Exploring this kind of issue, the relative weight of self evident factors in determining bad outcomes is comparatively easy. Such quest would rely on fairly available public data and on methods (multivariate analysis with econometric evaluation) that were already not new when I was pursuing a doctorate in the 1970s. There must be hundreds of sociologists and of economists equipped to conduct this kind of research in the USA. I am following multiple media in a haphazard manner, it’s true, though with a conservative bias, from the Wall Street Journal to internet trash. I do this every day for hours. Yet, I never bump into the fruits of such reasonably principled research. Of course, Stanford and Hoover Institution black economist Thomas Sowell has conducted just such analysis for many years but he is never cited by anyone to the left of dead center. Instead, his existence is sometimes acknowledged as that of beloved but slightly screwy old uncle who may even have passed on. In my book, the seeming absence in the public arena of reasoning guided or influenced by such obvious research should be enough to make one suspicious. I think this stream of public reasoning is being suppressed. (Please, go ahead and show me that it’s abundantly represented, via any media, contrary to my impression.)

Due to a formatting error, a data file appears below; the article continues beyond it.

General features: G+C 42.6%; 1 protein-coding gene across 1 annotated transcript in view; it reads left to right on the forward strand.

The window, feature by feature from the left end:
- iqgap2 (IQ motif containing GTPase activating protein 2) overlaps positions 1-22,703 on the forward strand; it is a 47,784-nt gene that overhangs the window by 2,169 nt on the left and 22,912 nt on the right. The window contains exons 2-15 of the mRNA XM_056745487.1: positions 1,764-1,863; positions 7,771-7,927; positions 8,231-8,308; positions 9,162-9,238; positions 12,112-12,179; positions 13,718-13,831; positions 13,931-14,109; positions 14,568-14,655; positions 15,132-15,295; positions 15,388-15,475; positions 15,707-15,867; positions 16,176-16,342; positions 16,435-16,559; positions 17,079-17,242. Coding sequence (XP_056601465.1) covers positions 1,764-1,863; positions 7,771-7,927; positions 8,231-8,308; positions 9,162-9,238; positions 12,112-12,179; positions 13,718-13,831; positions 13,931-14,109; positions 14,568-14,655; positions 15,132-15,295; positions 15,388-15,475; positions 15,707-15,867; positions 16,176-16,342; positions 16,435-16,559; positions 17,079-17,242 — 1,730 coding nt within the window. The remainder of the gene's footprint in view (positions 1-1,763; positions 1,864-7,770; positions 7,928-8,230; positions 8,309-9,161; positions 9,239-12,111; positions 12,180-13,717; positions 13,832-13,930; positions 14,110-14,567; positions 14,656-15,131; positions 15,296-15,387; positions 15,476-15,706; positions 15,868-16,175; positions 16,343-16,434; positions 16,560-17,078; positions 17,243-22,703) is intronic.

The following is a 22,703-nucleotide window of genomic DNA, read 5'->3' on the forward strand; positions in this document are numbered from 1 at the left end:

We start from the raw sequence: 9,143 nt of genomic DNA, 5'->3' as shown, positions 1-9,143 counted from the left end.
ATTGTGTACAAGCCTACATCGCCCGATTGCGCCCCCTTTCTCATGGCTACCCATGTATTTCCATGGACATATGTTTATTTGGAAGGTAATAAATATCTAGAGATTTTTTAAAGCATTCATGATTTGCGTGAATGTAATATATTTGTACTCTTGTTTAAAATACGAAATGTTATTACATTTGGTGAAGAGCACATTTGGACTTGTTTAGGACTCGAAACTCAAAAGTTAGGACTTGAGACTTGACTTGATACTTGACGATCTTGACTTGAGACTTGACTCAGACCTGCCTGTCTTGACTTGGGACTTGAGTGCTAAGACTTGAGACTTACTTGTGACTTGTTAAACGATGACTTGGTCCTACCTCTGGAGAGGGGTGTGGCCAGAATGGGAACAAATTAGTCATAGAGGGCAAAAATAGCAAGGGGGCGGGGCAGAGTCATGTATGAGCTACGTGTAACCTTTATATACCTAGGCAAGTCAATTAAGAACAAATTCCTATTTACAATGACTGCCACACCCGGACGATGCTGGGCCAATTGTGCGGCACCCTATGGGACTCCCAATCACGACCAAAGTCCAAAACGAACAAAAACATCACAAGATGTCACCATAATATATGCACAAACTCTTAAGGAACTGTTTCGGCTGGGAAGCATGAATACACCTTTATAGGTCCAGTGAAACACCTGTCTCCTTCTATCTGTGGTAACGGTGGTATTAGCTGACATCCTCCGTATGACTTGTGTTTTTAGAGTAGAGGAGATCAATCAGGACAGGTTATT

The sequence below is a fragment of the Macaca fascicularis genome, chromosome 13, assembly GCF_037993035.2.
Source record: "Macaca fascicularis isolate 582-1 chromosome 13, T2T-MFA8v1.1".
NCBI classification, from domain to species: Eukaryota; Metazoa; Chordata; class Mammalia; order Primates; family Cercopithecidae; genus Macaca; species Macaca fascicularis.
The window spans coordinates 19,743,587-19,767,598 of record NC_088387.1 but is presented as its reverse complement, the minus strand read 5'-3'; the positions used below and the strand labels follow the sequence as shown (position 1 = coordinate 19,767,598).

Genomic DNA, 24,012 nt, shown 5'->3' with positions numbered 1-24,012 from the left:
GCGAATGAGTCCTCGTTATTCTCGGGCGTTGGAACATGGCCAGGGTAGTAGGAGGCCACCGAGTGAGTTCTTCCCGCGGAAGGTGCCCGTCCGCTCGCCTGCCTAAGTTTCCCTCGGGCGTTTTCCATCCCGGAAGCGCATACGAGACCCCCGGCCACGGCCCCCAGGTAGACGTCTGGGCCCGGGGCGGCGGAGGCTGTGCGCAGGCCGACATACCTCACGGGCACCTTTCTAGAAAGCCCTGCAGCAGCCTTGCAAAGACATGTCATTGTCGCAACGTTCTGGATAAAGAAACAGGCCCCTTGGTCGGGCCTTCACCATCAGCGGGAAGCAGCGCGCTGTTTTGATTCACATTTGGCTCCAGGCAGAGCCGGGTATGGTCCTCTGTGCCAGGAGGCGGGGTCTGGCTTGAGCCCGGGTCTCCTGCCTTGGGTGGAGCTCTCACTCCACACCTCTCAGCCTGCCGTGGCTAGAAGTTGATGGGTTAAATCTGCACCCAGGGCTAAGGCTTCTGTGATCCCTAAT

Technical note: I hate to break the hearts of my possible liberal – and even progressive – readers but the following is correct: If proper analysis demonstrated that income level, level of wealth, and educational status together are not sufficient to account for inferior black outcomes, that would not be enough to pin the blame on racism, be it of a personal or systemic nature. This is another issue that’s being kept in the dark as far as I know.
The end of the documentary, “Driving While Black,” mentions briefly the possibility that the Civil Rights Act of 1964 also destroyed thriving black communities. It did so by suddenly giving black shoppers attractive alternatives such as (then) Safeway. I am not sure how I would bet about this right now, as I write, but it’s possible to imagine that the Civil Rights Act was more destructive in this respect than the construction of the Interstate Freeway system. The documentary had the opportunity to raise the question. It did not. This good document would have gained immeasurably in intellectual credibility if it had. My impression is that currently, there are few critics of any race that would have the intestinal fortitude to do so. (Again, please, show me that my impression is wrong.)